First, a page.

The Church of England has questioned proposals to absorb the services of two specialist health watchdogs into the Care Quality Commission.
The Department of Health is considering transferring the functions of the Human Fertilisation and Embryology Authority (HFEA) and the Human Tissue Authority (HTA) to the Commission in a move that would save half a million pounds a year.
The HFEA oversees the use of gametes and embryos in fertility treatment and research, while the HTA regulates organisations that remove, store and use tissue for research.
The Church's Mission and Public Affairs (MPA) Council said there were "operational risks" involved in the proposed changes "as these functions require both considerable executive expertise and detailed non-executive scrutiny”.
It pointed to a parliamentary review into proposals to merge the HFEA and HTA into one body which concluded in 2008 that such a move would lead to a significant loss of expertise.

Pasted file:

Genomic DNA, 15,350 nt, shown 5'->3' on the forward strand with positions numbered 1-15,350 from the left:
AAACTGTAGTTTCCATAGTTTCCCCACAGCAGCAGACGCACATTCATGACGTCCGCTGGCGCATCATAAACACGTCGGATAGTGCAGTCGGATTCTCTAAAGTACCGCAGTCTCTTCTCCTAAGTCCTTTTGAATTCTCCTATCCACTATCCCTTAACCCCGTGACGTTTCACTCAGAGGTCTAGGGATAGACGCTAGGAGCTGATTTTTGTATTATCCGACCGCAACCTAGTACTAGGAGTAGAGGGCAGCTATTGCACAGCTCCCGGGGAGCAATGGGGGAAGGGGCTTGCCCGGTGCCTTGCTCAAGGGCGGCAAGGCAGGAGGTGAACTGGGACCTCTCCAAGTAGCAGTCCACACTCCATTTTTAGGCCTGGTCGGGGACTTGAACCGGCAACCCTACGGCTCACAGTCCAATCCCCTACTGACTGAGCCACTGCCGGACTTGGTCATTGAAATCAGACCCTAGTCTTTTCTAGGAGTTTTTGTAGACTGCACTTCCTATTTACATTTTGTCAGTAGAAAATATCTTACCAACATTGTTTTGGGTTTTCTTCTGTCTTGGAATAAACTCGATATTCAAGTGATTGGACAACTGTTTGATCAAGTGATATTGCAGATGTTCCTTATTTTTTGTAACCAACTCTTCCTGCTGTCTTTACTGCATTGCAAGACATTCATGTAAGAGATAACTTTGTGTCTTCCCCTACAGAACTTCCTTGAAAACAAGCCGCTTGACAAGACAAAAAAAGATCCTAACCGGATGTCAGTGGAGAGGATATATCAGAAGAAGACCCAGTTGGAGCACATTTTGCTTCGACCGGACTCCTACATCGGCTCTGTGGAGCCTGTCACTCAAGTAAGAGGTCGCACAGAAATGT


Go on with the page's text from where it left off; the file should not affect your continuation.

The council said there had been no significant change in the roles of the HFEA and HTA since then "to suggest that a different conclusion would now be reached".
"There are grave concerns with regard to the ability of the Care Quality Commission … to absorb the complexity and volume of the work conducted by the HFEA and HTA,” the council said.
"The question then is whether savings … could really be delivered."
The council welcomed the efficiency savings of 25 per cent at the HFEA and 27 per cent at the HTA since 2010, but advised the bodies to retain their functions while delivering further savings.
The Rev Dr Brendan McCarthy, National Adviser for Medical Ethics and Social Care Policy, said: “There is little doubt that even if the other factors did not militate against disbanding the HFEA and the HTA, the Care Quality Commission is not currently equipped to take on their functions and this is not likely to change for some time to come.”
CofE warns of risk to fertilisation and embryology services
Published 12 October 2012